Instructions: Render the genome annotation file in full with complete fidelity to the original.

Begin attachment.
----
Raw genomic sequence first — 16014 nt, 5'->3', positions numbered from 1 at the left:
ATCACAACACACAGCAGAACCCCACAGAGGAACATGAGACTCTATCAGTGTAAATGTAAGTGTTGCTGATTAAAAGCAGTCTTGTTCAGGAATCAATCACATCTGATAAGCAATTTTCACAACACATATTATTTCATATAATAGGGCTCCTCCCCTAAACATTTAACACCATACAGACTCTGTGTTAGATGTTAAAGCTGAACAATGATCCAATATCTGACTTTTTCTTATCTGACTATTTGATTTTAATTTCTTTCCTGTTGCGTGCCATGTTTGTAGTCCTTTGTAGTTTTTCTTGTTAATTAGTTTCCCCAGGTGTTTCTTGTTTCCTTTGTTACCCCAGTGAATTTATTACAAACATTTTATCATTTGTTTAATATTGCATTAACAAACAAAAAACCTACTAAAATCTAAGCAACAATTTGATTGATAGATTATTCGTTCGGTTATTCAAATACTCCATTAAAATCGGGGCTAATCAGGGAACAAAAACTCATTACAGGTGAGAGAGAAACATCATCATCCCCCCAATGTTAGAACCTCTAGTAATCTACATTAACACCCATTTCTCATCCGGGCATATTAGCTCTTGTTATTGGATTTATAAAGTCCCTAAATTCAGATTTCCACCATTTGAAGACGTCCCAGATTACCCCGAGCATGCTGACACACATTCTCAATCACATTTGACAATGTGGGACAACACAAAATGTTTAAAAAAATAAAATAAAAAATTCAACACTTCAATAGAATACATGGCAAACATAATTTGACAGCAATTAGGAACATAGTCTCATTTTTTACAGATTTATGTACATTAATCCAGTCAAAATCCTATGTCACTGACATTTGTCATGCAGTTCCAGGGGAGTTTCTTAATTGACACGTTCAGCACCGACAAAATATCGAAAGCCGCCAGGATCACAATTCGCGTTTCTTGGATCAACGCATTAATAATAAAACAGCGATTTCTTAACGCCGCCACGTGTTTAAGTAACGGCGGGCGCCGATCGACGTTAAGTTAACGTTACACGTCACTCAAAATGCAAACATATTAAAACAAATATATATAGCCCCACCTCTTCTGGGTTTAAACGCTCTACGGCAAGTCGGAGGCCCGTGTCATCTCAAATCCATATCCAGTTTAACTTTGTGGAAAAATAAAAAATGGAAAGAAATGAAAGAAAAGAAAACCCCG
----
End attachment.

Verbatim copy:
Raw genomic sequence first — 16014 nt, 5'->3', positions numbered from 1 at the left:
ATCACAACACACAGCAGAACCCCACAGAGGAACATGAGACTCTATCAGTGTAAATGTAAGTGTTGCTGATTAAAAGCAGTCTTGTTCAGGAATCAATCACATCTGATAAGCAATTTTCACAACACATATTATTTCATATAATAGGGCTCCTCCCCTAAACATTTAACACCATACAGACTCTGTGTTAGATGTTAAAGCTGAACAATGATCCAATATCTGACTTTTTCTTATCTGACTATTTGATTTTAATTTCTTTCCTGTTGCGTGCCATGTTTGTAGTCCTTTGTAGTTTTTCTTGTTAATTAGTTTCCCCAGGTGTTTCTTGTTTCCTTTGTTACCCCAGTGAATTTATTACAAACATTTTATCATTTGTTTAATATTGCATTAACAAACAAAAAACCTACTAAAATCTAAGCAACAATTTGATTGATAGATTATTCGTTCGGTTATTCAAATACTCCATTAAAATCGGGGCTAATCAGGGAACAAAAACTCATTACAGGTGAGAGAGAAACATCATCATCCCCCCAATGTTAGAACCTCTAGTAATCTACATTAACACCCATTTCTCATCCGGGCATATTAGCTCTTGTTATTGGATTTATAAAGTCCCTAAATTCAGATTTCCACCATTTGAAGACGTCCCAGATTACCCCGAGCATGCTGACACACATTCTCAATCACATTTGACAATGTGGGACAACACAAAATGTTTAAAAAAATAAAATAAAAAATTCAACACTTCAATAGAATACATGGCAAACATAATTTGACAGCAATTAGGAACATAGTCTCATTTTTTACAGATTTATGTACATTAATCCAGTCAAAATCCTATGTCACTGACATTTGTCATGCAGTTCCAGGGGAGTTTCTTAATTGACACGTTCAGCACCGACAAAATATCGAAAGCCGCCAGGATCACAATTCGCGTTTCTTGGATCAACGCATTAATAATAAAACAGCGATTTCTTAACGCCGCCACGTGTTTAAGTAACGGCGGGCGCCGATCGACGTTAAGTTAACGTTACACGTCACTCAAAATGCAAACATATTAAAACAAATATATATAGCCCCACCTCTTCTGGGTTTAAACGCTCTACGGCAAGTCGGAGGCCCGTGTCATCTCAAATCCATATCCAGTTTAACTTTGTGGAAAAATAAAAAATGGAAAGAAATGAAAGAAAAGAAAACCCCG